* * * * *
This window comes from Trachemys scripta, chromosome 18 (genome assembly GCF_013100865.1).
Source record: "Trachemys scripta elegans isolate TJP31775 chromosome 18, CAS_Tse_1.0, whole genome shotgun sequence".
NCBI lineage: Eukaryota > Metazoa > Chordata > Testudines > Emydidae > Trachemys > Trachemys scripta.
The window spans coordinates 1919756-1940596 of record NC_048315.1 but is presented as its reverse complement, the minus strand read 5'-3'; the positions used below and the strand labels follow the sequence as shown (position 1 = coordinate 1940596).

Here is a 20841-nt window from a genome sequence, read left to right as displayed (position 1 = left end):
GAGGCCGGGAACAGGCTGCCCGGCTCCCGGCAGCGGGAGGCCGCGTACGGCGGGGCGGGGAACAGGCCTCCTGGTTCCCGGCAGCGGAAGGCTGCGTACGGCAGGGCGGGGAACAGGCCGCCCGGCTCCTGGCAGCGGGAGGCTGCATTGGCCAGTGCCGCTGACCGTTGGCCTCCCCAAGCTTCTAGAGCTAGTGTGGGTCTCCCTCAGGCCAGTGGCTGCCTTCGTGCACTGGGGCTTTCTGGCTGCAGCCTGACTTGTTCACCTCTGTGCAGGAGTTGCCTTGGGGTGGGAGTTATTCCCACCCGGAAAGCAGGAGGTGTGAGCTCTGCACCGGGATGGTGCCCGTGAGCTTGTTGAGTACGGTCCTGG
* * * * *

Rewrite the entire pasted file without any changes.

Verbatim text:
This window comes from Trachemys scripta, chromosome 18 (genome assembly GCF_013100865.1).
Source record: "Trachemys scripta elegans isolate TJP31775 chromosome 18, CAS_Tse_1.0, whole genome shotgun sequence".
NCBI lineage: Eukaryota > Metazoa > Chordata > Testudines > Emydidae > Trachemys > Trachemys scripta.
The window spans coordinates 1919756-1940596 of record NC_048315.1 but is presented as its reverse complement, the minus strand read 5'-3'; the positions used below and the strand labels follow the sequence as shown (position 1 = coordinate 1940596).

Here is a 20841-nt window from a genome sequence, read left to right as displayed (position 1 = left end):
GAGGCCGGGAACAGGCTGCCCGGCTCCCGGCAGCGGGAGGCCGCGTACGGCGGGGCGGGGAACAGGCCTCCTGGTTCCCGGCAGCGGAAGGCTGCGTACGGCAGGGCGGGGAACAGGCCGCCCGGCTCCTGGCAGCGGGAGGCTGCATTGGCCAGTGCCGCTGACCGTTGGCCTCCCCAAGCTTCTAGAGCTAGTGTGGGTCTCCCTCAGGCCAGTGGCTGCCTTCGTGCACTGGGGCTTTCTGGCTGCAGCCTGACTTGTTCACCTCTGTGCAGGAGTTGCCTTGGGGTGGGAGTTATTCCCACCCGGAAAGCAGGAGGTGTGAGCTCTGCACCGGGATGGTGCCCGTGAGCTTGTTGAGTACGGTCCTGG